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New study suggests women may be getting less money to start labs

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John Timmer
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A small study of biomedical researchers in the Northeast found that men tended to get more startup money than women.The new study provides a more comprehensive look at the other half of the equation: grant funding of biomedical research, which is primarily provided by the National Institutes of Health.The NIH makes the results of its grant funding public, allowing the researchers (all from Northwestern University) to identify nearly 54,000 grants in which a researcher received their first NIH funding between 2006 and 2017. Research performance was also nicely balanced, with no significant differences between the genders in the rates they published papers or the frequency with which those papers were cited.But things don't look so good when you examine how much money came with those grants. And if you look at the grant that carries the most prestige and is generally used to support the running of a single lab (called an R01), the median female first-time grantee actually receives $16,000 more than the male equivalent.If you look at what's driving the gender disparity, it tends to come from specific types of funding. Another source is grants given out for the set up of facilities that provide a department- or university-wide resource for other scientists, like providing DNA synthesis or mass spectrometry.Given that, it's not clear that the large gender disparity seen here is actually getting in the way of people establishing stable labs.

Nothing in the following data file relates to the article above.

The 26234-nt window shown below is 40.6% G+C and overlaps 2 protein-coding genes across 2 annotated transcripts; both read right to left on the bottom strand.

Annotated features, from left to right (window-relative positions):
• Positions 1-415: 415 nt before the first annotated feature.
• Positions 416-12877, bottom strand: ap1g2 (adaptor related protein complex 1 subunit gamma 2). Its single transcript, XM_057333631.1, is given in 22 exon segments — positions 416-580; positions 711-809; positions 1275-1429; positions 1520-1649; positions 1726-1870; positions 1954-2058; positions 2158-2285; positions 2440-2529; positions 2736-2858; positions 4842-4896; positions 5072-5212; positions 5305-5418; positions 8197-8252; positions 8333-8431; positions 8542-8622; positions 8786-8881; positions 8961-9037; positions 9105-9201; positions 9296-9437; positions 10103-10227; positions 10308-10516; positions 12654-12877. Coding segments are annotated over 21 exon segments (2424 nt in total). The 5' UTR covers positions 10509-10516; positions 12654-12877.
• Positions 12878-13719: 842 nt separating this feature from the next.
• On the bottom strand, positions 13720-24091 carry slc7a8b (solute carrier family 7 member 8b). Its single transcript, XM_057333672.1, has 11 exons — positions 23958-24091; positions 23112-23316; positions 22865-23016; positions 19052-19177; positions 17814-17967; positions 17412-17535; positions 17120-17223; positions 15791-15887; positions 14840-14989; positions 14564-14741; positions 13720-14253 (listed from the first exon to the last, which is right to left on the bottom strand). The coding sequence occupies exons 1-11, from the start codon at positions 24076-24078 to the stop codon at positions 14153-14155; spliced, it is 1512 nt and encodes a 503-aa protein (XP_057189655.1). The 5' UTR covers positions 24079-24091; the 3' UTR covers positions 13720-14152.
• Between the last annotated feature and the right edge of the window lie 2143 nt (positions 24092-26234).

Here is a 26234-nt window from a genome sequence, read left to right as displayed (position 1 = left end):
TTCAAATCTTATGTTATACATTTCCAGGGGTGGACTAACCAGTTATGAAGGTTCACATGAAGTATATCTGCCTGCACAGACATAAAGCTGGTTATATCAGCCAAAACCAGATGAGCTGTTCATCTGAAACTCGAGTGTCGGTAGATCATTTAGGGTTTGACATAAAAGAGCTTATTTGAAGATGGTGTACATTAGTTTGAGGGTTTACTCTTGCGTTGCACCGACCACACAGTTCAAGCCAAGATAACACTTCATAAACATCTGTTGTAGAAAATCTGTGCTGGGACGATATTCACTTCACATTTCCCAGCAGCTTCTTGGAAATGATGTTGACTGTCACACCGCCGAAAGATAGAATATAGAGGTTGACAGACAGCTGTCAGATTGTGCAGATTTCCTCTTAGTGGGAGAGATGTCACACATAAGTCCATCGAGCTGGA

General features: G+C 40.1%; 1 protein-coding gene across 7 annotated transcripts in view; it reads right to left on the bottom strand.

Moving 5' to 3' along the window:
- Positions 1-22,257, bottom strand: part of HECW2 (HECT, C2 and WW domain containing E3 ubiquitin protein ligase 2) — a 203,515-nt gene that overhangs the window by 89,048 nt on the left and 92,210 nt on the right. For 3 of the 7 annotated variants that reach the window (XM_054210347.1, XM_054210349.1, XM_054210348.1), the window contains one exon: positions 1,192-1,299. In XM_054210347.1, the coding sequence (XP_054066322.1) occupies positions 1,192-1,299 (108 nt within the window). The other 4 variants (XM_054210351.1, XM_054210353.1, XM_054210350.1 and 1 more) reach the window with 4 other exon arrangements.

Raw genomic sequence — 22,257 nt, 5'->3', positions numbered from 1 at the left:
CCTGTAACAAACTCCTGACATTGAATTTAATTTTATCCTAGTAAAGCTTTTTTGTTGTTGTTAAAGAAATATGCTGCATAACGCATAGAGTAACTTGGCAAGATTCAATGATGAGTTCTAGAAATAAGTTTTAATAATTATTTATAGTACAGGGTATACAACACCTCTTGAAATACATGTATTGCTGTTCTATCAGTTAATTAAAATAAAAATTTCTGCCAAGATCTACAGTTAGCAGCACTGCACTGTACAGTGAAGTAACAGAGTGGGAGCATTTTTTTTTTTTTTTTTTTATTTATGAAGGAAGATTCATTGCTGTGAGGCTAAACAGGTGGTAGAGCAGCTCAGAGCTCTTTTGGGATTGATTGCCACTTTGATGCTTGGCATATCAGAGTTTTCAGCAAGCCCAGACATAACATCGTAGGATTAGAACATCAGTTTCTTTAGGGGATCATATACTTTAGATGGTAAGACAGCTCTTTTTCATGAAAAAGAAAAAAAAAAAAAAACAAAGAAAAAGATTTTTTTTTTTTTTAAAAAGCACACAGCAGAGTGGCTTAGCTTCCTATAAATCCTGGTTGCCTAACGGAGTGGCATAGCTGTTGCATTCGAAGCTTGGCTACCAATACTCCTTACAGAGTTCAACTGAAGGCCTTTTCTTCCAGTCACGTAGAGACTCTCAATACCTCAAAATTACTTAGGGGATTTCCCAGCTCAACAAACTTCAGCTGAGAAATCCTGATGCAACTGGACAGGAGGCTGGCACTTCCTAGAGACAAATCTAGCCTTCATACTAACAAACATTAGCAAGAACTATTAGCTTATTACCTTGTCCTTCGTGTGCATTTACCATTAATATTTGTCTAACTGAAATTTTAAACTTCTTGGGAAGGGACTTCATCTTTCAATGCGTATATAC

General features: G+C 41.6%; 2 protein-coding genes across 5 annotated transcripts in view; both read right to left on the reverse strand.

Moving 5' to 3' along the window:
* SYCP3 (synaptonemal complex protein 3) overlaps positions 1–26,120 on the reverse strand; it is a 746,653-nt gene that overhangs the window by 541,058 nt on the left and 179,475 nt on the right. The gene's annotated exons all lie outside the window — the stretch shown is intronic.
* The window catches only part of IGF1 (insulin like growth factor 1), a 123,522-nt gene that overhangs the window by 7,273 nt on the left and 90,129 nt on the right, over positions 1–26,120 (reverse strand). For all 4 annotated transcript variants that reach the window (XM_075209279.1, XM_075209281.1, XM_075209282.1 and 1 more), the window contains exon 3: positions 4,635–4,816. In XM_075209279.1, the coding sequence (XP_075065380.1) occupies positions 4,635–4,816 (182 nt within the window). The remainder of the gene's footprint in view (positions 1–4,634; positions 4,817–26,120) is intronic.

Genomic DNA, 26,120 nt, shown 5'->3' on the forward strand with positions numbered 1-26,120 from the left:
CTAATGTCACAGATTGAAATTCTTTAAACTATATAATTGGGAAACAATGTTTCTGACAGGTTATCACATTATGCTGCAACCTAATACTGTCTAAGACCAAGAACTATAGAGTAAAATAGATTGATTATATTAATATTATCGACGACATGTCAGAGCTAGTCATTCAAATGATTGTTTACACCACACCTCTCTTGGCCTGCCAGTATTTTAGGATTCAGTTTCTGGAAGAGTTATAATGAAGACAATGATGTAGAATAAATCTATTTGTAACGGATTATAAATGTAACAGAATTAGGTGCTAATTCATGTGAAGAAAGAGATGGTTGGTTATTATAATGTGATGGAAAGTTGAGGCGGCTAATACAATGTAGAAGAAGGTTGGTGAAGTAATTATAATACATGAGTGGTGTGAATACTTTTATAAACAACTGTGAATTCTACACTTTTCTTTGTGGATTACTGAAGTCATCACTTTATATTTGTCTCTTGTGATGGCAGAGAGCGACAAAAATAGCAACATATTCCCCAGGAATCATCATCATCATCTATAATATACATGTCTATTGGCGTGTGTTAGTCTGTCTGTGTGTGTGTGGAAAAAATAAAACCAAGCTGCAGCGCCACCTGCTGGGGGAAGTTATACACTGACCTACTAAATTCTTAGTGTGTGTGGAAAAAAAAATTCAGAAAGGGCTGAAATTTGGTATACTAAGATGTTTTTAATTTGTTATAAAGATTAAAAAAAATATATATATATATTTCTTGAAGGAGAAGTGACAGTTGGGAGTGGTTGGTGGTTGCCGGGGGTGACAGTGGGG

As said here by John Timmer